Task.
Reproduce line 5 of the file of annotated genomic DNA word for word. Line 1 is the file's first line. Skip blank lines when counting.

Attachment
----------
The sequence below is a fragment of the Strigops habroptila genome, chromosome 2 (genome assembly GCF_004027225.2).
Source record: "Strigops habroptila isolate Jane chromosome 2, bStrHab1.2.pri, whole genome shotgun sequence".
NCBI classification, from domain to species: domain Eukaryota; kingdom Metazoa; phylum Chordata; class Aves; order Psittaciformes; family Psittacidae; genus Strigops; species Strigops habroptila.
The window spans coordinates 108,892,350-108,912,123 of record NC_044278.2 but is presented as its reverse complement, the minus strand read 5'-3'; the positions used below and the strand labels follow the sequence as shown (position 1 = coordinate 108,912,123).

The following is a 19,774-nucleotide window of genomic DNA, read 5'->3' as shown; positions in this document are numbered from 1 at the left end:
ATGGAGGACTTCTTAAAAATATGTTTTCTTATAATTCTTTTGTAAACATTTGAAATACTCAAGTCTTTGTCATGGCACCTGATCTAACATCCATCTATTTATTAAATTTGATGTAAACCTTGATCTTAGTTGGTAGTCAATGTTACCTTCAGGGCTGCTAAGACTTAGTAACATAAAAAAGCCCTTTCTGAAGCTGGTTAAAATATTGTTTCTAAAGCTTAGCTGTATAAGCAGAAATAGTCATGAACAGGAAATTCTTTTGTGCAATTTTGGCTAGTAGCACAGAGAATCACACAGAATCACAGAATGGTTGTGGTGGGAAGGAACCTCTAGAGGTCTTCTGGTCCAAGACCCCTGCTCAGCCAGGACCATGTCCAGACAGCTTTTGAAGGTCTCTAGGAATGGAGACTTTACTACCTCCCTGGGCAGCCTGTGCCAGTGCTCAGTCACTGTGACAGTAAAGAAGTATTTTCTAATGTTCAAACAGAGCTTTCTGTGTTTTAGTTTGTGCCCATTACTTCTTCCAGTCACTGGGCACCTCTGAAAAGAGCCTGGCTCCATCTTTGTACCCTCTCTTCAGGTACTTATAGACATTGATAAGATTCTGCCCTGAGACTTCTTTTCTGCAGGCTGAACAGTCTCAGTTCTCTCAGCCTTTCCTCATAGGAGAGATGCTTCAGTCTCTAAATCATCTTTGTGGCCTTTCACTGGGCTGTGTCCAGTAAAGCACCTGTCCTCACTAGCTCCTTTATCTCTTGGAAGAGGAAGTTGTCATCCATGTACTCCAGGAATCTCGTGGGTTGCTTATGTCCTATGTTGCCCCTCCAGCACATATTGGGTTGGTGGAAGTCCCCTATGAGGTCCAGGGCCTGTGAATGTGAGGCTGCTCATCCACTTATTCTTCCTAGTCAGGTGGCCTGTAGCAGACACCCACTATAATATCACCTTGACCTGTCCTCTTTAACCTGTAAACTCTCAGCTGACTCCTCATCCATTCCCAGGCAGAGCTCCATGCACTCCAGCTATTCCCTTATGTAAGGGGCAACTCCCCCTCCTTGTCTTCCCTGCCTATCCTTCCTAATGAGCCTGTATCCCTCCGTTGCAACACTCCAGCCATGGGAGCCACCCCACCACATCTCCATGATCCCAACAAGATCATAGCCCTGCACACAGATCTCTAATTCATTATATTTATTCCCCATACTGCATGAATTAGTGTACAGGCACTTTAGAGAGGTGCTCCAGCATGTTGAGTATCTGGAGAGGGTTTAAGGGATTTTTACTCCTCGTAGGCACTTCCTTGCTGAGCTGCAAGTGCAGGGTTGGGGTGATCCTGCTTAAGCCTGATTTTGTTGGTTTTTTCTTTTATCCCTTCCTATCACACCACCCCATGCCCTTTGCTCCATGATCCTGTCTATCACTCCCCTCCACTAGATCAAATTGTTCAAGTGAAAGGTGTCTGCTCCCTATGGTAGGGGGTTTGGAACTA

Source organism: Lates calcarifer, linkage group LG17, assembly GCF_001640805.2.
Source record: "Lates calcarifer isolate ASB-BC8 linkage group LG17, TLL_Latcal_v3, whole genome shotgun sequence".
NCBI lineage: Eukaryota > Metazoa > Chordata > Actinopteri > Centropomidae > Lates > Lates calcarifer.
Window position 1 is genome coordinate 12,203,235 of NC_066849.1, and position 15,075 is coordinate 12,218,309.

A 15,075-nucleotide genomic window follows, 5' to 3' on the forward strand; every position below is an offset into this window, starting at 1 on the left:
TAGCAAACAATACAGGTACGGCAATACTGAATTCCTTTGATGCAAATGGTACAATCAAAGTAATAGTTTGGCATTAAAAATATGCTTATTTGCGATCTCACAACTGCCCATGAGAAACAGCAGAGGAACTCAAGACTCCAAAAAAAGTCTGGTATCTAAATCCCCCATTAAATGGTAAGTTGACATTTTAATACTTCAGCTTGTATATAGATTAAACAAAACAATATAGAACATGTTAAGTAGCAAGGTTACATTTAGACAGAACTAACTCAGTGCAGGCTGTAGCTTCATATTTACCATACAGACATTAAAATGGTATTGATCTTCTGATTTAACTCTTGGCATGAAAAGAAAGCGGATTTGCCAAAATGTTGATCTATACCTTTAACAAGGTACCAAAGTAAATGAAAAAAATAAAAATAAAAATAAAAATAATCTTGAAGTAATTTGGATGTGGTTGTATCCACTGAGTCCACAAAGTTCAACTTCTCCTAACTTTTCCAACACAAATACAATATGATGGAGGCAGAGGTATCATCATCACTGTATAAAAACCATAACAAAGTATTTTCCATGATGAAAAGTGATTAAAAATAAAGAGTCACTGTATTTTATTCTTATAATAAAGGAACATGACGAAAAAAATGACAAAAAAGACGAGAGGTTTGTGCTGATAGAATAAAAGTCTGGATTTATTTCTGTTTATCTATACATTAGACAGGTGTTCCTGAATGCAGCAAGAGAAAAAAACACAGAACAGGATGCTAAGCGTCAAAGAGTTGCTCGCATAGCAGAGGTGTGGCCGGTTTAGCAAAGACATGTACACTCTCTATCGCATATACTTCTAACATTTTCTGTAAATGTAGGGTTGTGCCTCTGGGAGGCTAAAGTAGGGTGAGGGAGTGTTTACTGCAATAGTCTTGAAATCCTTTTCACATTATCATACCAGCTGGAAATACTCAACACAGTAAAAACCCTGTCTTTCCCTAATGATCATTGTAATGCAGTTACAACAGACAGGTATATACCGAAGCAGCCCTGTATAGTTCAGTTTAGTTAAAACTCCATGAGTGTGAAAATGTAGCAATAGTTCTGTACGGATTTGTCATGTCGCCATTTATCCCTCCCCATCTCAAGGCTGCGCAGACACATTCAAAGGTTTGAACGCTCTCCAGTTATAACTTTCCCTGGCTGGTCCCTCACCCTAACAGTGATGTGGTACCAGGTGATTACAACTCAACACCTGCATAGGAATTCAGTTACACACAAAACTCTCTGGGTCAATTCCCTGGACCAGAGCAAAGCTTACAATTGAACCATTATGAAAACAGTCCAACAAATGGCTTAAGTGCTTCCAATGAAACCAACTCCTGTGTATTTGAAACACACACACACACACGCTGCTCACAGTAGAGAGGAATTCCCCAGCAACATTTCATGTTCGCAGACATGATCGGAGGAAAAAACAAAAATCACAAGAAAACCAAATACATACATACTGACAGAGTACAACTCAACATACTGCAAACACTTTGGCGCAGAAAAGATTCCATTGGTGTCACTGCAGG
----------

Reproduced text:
The following is a 19,774-nucleotide window of genomic DNA, read 5'->3' as shown; positions in this document are numbered from 1 at the left end: